Consider the educational aftermath of a school year. You are left with your grades, a slew of graded assignments, notes, textbooks, and the fading memories of what you learned in class. It is the final item on this list — the fading memories (the fading learning) that is probably the greatest failure of how schools implement learning today.
Why is this? Well, you might say, when a class is over, it’s over. Why should you have anything more than what you took away from the class? Indeed, this is the status quo, business as usual, view of learning. You learn content during a defined period of time- typically a few days to a few months- and move on. However, we now know, thanks to numerous scientific studies, that drinking from the firehose of knowledge is simply not the most effective way of getting students to ingest and internalize learning. Smaller bits, ingested over time, and revisited on occasion are much better at making learning stick.drinking from the firehose of knowledge is simply not the most effective way of getting students to ingest and internalize learning Click To Tweet
Student ownership of course materials will improve learning.
I would like to suggest a different paradigm. I suggest that a student should own not only the debris of a learning engagement, but the whole learning experience. While we could still have students engage in short term, intensive learning during structured classes, there should be a way for the student to revisit the lectures, the quizzes and tests anytime they wished to do so. We now know that repetition is key to long term learning, and on demand access would enable students to do this as long as they need to. Effectively, the class should be over when the student decides it is.A student should own not only the debris of a learning engagement, but the whole learning experience. Click To Tweet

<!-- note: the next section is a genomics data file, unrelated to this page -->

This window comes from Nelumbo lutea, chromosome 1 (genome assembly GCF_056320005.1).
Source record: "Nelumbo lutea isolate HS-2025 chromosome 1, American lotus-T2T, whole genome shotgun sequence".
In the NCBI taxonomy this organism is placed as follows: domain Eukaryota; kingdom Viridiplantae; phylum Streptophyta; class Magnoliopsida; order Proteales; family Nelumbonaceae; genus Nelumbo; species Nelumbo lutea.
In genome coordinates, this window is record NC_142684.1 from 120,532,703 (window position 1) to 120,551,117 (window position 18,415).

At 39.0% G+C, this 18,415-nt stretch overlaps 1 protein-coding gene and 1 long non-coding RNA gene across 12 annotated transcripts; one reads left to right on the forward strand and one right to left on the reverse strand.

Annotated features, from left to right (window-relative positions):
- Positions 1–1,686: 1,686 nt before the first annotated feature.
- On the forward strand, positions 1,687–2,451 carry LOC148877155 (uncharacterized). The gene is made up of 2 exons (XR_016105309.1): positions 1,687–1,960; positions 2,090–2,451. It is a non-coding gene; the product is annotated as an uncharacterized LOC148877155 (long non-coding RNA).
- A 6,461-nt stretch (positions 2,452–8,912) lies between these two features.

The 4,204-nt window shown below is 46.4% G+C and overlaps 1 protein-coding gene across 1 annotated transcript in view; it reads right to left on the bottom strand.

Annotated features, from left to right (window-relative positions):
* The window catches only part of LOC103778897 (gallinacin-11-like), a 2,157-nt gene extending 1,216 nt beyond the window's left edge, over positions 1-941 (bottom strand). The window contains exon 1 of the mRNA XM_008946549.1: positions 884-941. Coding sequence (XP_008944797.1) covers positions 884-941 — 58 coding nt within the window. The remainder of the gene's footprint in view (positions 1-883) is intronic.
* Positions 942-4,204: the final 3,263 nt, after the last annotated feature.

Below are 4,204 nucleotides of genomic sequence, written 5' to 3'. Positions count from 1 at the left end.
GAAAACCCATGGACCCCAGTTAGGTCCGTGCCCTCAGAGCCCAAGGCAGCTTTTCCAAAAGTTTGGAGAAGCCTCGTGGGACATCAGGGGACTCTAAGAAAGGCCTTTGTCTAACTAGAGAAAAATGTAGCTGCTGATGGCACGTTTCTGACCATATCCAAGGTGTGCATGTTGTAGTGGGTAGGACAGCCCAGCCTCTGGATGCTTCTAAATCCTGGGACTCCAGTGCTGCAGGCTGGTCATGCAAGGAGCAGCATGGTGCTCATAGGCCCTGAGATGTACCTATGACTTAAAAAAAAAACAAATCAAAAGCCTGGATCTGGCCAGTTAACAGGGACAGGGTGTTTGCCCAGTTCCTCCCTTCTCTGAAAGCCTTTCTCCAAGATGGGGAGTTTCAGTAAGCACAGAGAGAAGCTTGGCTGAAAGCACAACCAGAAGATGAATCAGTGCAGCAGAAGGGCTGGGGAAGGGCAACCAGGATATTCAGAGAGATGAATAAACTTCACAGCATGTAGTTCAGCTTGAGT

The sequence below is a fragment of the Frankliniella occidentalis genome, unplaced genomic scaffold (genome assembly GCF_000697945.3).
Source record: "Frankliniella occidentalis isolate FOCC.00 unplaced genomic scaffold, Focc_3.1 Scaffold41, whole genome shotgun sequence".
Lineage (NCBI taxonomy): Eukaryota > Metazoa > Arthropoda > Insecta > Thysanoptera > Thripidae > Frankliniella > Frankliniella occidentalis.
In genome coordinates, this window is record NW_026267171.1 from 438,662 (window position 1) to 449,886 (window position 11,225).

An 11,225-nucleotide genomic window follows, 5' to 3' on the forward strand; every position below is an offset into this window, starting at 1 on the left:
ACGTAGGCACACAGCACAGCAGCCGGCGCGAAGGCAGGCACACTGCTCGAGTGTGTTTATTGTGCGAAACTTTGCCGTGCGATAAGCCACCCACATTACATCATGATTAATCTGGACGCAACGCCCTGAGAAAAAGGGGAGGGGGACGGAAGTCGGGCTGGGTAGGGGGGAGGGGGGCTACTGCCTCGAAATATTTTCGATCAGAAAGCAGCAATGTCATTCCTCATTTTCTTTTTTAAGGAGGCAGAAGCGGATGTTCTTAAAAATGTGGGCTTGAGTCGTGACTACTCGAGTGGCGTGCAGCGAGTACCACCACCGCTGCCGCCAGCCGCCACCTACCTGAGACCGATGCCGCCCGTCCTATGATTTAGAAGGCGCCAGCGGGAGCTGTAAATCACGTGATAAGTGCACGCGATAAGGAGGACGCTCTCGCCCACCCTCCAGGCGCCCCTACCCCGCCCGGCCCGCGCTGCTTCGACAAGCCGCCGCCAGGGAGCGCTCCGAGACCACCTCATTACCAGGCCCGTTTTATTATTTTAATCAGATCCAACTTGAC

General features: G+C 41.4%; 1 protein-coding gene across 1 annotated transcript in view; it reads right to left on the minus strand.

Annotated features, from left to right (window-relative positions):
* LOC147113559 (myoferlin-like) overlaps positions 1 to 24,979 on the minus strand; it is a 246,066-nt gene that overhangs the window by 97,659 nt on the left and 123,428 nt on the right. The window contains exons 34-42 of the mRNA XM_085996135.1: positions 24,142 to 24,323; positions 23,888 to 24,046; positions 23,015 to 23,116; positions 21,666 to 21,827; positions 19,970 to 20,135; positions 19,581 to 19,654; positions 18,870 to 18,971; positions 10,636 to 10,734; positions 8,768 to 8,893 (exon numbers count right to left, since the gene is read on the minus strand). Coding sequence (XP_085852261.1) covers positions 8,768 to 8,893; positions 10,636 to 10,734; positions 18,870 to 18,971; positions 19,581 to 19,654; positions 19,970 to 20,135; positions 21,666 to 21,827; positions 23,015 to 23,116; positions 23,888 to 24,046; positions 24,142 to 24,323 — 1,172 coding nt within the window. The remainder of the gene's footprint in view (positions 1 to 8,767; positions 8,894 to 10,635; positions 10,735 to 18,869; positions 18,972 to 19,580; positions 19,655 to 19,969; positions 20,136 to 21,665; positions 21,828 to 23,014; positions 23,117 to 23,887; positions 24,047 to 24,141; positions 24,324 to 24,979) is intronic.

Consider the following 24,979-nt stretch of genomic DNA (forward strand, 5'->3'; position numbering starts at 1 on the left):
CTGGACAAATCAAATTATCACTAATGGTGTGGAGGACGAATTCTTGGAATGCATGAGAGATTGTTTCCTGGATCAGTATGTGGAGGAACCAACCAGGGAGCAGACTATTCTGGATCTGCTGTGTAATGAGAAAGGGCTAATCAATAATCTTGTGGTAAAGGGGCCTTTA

The future is already here and displacing traditional learning models.
Impossible, you might think, how do you keep a class going beyond the boundaries of a quarter, semester or school year? There are only so many teachers and each teacher only has so much time. Yet this ‘new’ model of learning is already being implemented thanks to the abilities of modern technology to provide an on demand learning experience. Consider the explosion of online educational fora such as MOOCs and other online learning opportunities such as webinars, meetups and hangouts. Explore khanacademy.org (K-12) or coursera.org (college level) as a couple of leading edge example.
Thanks to technology, there is a growing ability for students to return to the actual presentations of a class— the glue that holds the content of textbooks, notes and a students recollections together. In some cases even test, labs, and instructors can be revisited. The ability to recreate or revisit the learning experience of a course is incredibly valuable in being able to build long term learning and is being sadly underutilized.
The technology is available. What is still missing in most cases is the pervasive will to make this sort of learning available to students. Clearly there are some pioneering teachers and institutions that have been going in this direction since the internet was available. What we now need is to see this not as a novelty, but as the new status quo of education.
John Starmer, Director of Education @john_starmer